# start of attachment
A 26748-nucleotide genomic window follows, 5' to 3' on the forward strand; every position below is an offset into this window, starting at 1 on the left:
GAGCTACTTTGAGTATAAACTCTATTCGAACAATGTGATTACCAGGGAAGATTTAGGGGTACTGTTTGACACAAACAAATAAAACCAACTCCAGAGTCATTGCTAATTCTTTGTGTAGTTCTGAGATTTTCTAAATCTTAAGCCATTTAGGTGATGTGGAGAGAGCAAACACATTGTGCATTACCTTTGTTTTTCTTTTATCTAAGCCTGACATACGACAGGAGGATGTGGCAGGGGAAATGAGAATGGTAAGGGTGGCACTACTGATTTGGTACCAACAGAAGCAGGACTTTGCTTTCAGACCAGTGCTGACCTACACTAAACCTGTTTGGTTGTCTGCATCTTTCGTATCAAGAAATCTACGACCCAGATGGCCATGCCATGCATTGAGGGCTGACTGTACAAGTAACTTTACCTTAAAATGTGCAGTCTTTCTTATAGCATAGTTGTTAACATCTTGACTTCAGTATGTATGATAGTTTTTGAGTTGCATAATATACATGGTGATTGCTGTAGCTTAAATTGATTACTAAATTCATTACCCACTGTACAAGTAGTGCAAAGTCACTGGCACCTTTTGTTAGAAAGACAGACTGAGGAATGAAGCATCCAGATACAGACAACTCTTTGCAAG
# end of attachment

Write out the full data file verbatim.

A 26748-nucleotide genomic window follows, 5' to 3' on the forward strand; every position below is an offset into this window, starting at 1 on the left:
GAGCTACTTTGAGTATAAACTCTATTCGAACAATGTGATTACCAGGGAAGATTTAGGGGTACTGTTTGACACAAACAAATAAAACCAACTCCAGAGTCATTGCTAATTCTTTGTGTAGTTCTGAGATTTTCTAAATCTTAAGCCATTTAGGTGATGTGGAGAGAGCAAACACATTGTGCATTACCTTTGTTTTTCTTTTATCTAAGCCTGACATACGACAGGAGGATGTGGCAGGGGAAATGAGAATGGTAAGGGTGGCACTACTGATTTGGTACCAACAGAAGCAGGACTTTGCTTTCAGACCAGTGCTGACCTACACTAAACCTGTTTGGTTGTCTGCATCTTTCGTATCAAGAAATCTACGACCCAGATGGCCATGCCATGCATTGAGGGCTGACTGTACAAGTAACTTTACCTTAAAATGTGCAGTCTTTCTTATAGCATAGTTGTTAACATCTTGACTTCAGTATGTATGATAGTTTTTGAGTTGCATAATATACATGGTGATTGCTGTAGCTTAAATTGATTACTAAATTCATTACCCACTGTACAAGTAGTGCAAAGTCACTGGCACCTTTTGTTAGAAAGACAGACTGAGGAATGAAGCATCCAGATACAGACAACTCTTTGCAAG